FOXES

Common Concerns & Safety Issues

~ Droppings that render areas unusable
~ Aggressive towards homeowner, guests, employees
~ Excessive grazing & damage to landscape
WE'RE DEDICATED TO SOLVING CONFLICTS BETWEEN CANADA GEESE AND THE SAFETY AND INTERESTS OF PEOPLE.
CONTACT US

Customers & Locations

Parks
Athletic Fields
Golf Courses
Lake Front Properties
Private Communities
Industrial Sites
Business Parks
Townships
County Governments
Boroughs
Schools
Municipalities

Professional Solutions

  • Program design
  • Population control
  • Hazing techniques for flock dispersal and reduction.
  • Consistency withU.S. Fish and Wildlife Service permitted guidelines

Understanding the
FOX

Grouping Carnivore / Furbearer
Nicknames Black Fox, Cross Fox, Silver Fox, Bushytail, @#$%^&*!
Best Known For Vibrant red coat, thick bushy tail with white tip, white or black ?œstockings.? Pouncing on field mice.
Life Span 3 to 5 years.
Mating Season January and February.
Reproductive Details After a 51 day gestation period 4 to 10 pups are born with 6 pups the average. One litter raised by the breeding pair per year. Do not mate for life.
Dispersal September to January. First year fox leave to establish their own territories.
Habitat Open meadows, small woodlots, edge areas such as fence rows, neighborhood boundaries. Life is good in the suburbs!
Activity Cycle Typically nocturnal, but during ?œpup rearing season? both parents work 24/7 in order to provide enough food to feed hungry pups with ?œhollow legs.? Fox activity during the day is not necessarily a cause for concern through the summer when raising young. Foxes that appear healthy and react ?œnormally? (i.e. run when chased or yelled at) should not be regarded as a threat.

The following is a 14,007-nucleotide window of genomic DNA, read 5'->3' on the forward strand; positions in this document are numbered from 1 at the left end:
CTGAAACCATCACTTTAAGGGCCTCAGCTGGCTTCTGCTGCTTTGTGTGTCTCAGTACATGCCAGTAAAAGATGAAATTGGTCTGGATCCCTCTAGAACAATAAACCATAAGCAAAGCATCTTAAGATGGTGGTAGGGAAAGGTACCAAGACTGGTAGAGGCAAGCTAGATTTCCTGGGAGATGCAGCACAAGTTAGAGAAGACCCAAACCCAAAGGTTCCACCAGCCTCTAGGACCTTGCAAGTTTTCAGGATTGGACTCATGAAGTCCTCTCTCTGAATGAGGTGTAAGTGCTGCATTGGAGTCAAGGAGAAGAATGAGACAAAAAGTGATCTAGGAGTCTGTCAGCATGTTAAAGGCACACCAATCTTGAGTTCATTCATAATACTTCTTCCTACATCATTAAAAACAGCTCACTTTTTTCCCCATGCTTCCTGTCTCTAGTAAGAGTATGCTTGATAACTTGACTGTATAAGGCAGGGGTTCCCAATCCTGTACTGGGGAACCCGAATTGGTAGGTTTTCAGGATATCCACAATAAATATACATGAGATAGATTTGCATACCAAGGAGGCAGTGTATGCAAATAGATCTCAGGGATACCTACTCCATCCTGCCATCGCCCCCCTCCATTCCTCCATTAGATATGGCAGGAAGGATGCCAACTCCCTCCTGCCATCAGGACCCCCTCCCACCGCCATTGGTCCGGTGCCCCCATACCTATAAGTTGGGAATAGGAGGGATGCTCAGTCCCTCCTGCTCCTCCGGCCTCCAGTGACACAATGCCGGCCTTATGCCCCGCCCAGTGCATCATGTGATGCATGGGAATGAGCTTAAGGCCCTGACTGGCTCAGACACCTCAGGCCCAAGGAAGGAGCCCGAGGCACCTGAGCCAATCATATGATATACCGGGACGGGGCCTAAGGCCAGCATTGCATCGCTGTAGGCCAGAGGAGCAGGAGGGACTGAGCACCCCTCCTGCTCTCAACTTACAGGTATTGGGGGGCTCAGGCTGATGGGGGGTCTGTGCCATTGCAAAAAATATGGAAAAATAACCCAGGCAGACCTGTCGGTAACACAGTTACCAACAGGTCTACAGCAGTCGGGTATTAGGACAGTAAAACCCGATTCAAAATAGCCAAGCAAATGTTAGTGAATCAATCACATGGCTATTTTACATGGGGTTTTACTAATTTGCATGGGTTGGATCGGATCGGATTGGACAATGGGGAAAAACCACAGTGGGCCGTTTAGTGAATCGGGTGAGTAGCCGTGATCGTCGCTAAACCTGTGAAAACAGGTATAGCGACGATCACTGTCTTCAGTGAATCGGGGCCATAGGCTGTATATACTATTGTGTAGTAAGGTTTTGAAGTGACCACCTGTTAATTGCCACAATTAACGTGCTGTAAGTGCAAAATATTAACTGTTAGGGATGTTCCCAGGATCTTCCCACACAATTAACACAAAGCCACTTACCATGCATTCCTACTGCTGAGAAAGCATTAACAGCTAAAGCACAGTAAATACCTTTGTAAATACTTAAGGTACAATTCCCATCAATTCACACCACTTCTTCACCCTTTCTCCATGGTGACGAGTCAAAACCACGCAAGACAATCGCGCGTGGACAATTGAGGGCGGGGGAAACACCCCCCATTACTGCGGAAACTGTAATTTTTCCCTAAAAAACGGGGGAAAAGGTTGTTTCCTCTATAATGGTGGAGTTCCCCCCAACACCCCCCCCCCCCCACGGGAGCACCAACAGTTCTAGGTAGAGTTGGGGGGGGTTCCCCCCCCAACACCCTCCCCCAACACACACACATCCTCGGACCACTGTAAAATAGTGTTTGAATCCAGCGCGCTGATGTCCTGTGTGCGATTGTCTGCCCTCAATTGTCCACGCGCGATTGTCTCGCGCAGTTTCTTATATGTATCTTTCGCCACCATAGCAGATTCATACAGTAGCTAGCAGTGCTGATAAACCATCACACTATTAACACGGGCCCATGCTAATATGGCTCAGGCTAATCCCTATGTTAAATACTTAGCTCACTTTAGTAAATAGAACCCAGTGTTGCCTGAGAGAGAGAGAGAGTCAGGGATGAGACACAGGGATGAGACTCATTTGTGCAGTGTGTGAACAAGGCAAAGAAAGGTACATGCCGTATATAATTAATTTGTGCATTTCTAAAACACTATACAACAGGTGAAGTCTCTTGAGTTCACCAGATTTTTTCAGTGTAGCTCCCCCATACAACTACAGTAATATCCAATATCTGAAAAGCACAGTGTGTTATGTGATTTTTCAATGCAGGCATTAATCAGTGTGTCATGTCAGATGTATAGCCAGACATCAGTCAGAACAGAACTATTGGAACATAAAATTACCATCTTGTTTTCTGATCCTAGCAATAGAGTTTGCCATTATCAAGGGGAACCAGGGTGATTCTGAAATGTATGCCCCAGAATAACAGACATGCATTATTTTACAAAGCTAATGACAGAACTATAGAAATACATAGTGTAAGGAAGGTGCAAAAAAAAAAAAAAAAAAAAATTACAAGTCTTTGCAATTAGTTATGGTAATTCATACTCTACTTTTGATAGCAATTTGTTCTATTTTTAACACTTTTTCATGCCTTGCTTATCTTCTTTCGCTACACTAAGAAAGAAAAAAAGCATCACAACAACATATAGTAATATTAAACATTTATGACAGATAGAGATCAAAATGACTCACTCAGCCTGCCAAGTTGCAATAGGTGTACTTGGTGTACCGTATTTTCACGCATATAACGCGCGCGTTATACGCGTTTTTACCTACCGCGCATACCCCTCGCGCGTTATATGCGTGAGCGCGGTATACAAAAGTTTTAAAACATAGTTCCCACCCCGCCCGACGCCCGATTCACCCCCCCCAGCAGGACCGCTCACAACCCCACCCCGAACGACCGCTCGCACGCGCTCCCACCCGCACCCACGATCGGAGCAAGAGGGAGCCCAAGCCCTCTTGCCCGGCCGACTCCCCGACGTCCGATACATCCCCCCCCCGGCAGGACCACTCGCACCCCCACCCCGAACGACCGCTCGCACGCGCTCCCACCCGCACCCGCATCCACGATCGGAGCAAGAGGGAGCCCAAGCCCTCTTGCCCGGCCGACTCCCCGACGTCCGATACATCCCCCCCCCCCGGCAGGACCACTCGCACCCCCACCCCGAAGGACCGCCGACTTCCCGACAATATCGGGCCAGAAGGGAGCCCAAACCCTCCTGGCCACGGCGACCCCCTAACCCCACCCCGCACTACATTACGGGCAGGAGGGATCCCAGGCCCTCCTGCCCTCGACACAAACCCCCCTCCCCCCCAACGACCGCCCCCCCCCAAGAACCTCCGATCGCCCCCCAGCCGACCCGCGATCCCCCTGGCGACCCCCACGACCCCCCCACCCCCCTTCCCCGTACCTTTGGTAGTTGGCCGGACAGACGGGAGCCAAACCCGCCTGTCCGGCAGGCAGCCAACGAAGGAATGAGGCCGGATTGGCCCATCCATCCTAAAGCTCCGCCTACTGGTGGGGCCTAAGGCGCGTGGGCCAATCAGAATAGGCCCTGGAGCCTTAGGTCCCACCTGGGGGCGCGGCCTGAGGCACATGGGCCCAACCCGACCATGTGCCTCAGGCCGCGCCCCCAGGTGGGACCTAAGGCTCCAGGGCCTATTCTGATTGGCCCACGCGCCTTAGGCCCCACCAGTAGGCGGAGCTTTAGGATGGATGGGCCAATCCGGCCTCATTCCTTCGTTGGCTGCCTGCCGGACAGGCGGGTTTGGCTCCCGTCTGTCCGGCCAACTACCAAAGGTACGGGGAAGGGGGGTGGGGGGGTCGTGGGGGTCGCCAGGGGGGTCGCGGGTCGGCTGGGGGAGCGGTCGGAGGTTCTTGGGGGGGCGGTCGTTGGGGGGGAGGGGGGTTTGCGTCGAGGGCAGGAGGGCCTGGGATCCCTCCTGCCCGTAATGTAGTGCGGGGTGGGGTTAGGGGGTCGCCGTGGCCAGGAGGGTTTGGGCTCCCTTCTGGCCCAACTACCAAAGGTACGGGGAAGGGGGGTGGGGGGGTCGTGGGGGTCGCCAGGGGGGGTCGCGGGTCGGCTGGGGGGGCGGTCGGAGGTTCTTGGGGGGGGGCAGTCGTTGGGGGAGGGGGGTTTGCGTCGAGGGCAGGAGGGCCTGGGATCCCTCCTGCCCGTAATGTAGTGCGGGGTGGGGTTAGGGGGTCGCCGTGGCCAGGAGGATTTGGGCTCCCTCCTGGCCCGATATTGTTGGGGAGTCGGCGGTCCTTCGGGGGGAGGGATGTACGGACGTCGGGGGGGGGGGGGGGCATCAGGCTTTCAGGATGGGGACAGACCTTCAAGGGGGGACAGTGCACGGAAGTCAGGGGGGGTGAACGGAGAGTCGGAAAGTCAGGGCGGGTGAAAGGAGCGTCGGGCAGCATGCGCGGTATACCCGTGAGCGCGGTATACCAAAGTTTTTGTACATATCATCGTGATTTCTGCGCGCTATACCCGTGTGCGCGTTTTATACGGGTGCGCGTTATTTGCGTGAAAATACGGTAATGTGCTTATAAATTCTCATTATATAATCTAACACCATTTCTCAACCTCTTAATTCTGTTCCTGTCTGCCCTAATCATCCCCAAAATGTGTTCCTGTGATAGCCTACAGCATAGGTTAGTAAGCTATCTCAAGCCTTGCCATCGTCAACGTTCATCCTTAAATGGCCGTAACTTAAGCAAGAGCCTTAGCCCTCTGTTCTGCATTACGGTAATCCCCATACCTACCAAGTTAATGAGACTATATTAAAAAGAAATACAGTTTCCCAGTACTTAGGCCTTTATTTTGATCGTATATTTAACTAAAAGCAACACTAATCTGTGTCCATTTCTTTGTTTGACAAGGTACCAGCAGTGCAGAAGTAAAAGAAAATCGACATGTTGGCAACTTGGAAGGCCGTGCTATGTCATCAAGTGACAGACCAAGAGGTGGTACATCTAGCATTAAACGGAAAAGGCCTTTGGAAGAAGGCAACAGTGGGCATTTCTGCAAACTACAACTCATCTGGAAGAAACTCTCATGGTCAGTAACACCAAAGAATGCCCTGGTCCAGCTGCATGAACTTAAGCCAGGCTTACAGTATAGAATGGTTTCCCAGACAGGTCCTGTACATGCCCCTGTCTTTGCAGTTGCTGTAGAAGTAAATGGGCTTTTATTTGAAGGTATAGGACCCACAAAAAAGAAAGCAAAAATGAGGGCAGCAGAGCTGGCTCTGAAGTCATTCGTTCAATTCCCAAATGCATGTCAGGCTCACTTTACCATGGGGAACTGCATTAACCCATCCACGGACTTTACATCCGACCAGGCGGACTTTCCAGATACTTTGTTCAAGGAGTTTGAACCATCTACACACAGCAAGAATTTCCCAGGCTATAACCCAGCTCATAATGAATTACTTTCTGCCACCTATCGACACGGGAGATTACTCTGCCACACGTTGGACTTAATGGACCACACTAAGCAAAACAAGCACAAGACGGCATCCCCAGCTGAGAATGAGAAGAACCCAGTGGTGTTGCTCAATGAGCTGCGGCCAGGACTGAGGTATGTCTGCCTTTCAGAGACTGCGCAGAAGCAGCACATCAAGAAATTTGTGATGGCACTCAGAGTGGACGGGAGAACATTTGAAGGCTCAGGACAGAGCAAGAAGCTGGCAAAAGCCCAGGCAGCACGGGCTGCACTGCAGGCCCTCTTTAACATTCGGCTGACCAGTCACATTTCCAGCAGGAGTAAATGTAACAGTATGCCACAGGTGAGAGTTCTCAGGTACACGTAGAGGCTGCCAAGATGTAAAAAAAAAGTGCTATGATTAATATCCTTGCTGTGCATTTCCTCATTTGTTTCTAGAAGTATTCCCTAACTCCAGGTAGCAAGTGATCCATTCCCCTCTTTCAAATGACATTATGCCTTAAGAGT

Food Opportunists. Dinner plate consists of mice, rats, rabbits, woodchucks, opossums, domestic cats (yes, your cat is on the menu), chickens, insects, squirrels, game birds, songbirds, bird eggs, fruits and grasses. Will also scavenge on road-killed animals and winterkills. Uneaten food may be stored by burying it in loose earth. Frequent visitors to wild game and free range farm operations.
Damage Signs Missing chickens, ducks and pheasants. Fences dug under. They love to dig in golf course sand traps (bunkers).
Treatment Problem fox are most effectively captured with foothold traps and snare cables. Box or cage traps are often ineffective on adults.
Risk and Disease Pose little risk but can make us feel uncomfortable. Because they are opportunists small pets can be at risk. A fox with rabies can transmit the disease to humans, pets, livestock and other animals. Foxes that appear disconnected, unaware, aggressive, unresponsive and threatening should be regarded with extreme caution and professional help sought. Foxes with mange (skin burrowing mite) begin losing their hair, scratch furiously and scab over resulting in a long slow death. It is transmittable to other fox and domestic dogs. Foxes in a weakened state, due to disease or injuries, may not respond to human stimuli, will tolerate a greater level of human activity, and will seek out the easiest possible meals, including unattended cat and dog dishes. These same foxes will readily take shelter in barns, sheds, and under porches.
Dens Den sites include abandoned groundhog holes, in rock piles, under concrete slabs, decks and sheds. Den sites are often littered with bones, animal parts, and fecal matter and are heavily tracked. Mouth of den is the size of a basketball.

Integrated Wildlife Management is our comprehensive and effective one-stop solution. This approach brings together the six necessary elements to successfully resolve wildlife / human conflicts and when possible, safely relocate wildlife to a more suitable habitat.